The Times is all over the running story of its future. Along with a piece breaking the news that Tribune is offering KTLA to potential buyers, James Rainey reports that two months before former Times editor John Carroll left last year, he visited Brentwood to confide his complaints about Tribune to Eli Broad and ask if the billionaire might consider buying the paper. (Telling aside: Despite being top guy at the Times for five years, Carroll needed an out-of-town introduction from Time Inc. editor-in-chief Norman Pearlstine to see Broad.) The revelation that Carroll went behind the backs of his bosses, bad-mouthing them to influential L.A. figures, is high in a piece about the culture clash and bad blood between Chicago and Los Angeles over control of the Times. (See my musings on the subject from Wednesday.)
Programming note: I gave my take on the Times-Tribune culture clash for this morning's Day to Day on NPR.
Rainey details how Carrol bristled at Tribune-mandated cuts that did not seem part of any strategic plan for the future, and how Chicago thought Carroll was an obstacle to melding the Tribune and Times cultures. As I reported at the time, Dean Baquet almost resigned with Carroll, but decided to accept Tribune's offer to become #1, figuring that he could dampen Chicago's meddling. Baquet became disenchanted, however, and eagerly received reports this summer from private meetings between managing editor Leo Wolinsky and Broad, David Geffen and Ron Burkle. Carroll also kept up contacts with Broad, encouraging him to make a play for the Times, Rainey reports. The Times even ran a Steve Lopez column inviting the billionaires to bid.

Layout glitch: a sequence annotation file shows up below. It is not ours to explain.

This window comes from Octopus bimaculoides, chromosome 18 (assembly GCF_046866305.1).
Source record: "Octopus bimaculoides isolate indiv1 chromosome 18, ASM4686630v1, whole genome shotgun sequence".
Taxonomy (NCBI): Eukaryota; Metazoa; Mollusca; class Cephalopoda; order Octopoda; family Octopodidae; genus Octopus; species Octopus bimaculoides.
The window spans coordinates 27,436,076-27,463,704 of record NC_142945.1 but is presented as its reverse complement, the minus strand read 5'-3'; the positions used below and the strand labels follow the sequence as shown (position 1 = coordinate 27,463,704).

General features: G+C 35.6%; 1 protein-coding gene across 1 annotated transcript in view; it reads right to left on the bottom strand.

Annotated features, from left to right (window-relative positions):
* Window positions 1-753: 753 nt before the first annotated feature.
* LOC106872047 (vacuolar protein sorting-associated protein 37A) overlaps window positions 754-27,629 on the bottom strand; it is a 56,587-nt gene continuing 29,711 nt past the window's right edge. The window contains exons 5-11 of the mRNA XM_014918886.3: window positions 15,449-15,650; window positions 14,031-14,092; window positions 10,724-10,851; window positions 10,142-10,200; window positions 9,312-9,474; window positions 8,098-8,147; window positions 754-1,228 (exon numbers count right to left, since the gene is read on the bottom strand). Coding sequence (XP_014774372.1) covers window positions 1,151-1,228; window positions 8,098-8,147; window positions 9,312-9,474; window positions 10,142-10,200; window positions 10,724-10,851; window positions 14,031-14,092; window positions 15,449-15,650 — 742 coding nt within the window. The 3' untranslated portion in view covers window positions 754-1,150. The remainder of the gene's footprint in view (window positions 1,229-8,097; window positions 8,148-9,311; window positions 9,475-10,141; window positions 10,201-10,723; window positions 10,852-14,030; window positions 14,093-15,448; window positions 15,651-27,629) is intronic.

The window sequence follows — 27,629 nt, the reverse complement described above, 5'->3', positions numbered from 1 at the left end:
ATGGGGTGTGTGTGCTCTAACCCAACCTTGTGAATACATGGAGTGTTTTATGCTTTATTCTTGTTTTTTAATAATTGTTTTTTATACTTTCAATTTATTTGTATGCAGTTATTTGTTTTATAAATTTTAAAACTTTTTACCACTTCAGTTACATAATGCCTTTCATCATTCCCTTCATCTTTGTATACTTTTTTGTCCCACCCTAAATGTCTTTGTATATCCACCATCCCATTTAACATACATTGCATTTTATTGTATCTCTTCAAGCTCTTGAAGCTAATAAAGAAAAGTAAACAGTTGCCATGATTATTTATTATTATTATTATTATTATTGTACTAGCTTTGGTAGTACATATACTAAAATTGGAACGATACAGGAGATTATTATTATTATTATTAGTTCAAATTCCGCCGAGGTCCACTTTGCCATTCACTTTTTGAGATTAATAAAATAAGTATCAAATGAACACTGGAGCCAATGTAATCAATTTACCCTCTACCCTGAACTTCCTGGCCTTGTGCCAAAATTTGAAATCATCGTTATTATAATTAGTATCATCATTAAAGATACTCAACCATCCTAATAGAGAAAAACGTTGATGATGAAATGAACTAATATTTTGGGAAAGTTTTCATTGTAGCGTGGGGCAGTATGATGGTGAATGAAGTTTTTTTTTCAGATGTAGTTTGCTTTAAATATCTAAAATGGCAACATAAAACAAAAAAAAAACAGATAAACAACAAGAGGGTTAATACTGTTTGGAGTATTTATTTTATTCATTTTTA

Another interesting tidbit: the story says that plans for synergy between the Times's older audience and KTLA's younger demo failed, in part because the Times used another TV station to promote the hugely popular Festival of Books and shared big stories with PBS before it would share with with its nominal sister station. Tribune's motive for selling KTLA, WGN in Chicago and WPIX in New York may be driven more by the Democratic takeover of Congress, which probably dooms any relaxation of the crossover rules that forbid the company from owning newspapers and TV stations in the same media market.